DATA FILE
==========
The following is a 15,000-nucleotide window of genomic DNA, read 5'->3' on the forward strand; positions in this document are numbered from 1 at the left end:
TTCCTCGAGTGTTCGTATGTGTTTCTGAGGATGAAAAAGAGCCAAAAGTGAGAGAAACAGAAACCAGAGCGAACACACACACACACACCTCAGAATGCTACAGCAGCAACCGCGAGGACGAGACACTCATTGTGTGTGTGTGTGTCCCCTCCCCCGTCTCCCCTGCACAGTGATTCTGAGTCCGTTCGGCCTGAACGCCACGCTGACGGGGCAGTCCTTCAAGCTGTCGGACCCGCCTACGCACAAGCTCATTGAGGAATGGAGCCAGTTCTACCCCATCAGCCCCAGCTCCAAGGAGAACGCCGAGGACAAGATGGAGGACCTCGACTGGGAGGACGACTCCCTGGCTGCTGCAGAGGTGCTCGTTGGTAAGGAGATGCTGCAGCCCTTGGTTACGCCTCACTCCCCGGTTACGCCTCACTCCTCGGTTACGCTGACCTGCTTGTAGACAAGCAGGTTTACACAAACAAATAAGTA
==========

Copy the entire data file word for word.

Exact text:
The following is a 15,000-nucleotide window of genomic DNA, read 5'->3' on the forward strand; positions in this document are numbered from 1 at the left end:
TTCCTCGAGTGTTCGTATGTGTTTCTGAGGATGAAAAAGAGCCAAAAGTGAGAGAAACAGAAACCAGAGCGAACACACACACACACACCTCAGAATGCTACAGCAGCAACCGCGAGGACGAGACACTCATTGTGTGTGTGTGTGTCCCCTCCCCCGTCTCCCCTGCACAGTGATTCTGAGTCCGTTCGGCCTGAACGCCACGCTGACGGGGCAGTCCTTCAAGCTGTCGGACCCGCCTACGCACAAGCTCATTGAGGAATGGAGCCAGTTCTACCCCATCAGCCCCAGCTCCAAGGAGAACGCCGAGGACAAGATGGAGGACCTCGACTGGGAGGACGACTCCCTGGCTGCTGCAGAGGTGCTCGTTGGTAAGGAGATGCTGCAGCCCTTGGTTACGCCTCACTCCCCGGTTACGCCTCACTCCTCGGTTACGCTGACCTGCTTGTAGACAAGCAGGTTTACACAAACAAATAAGTA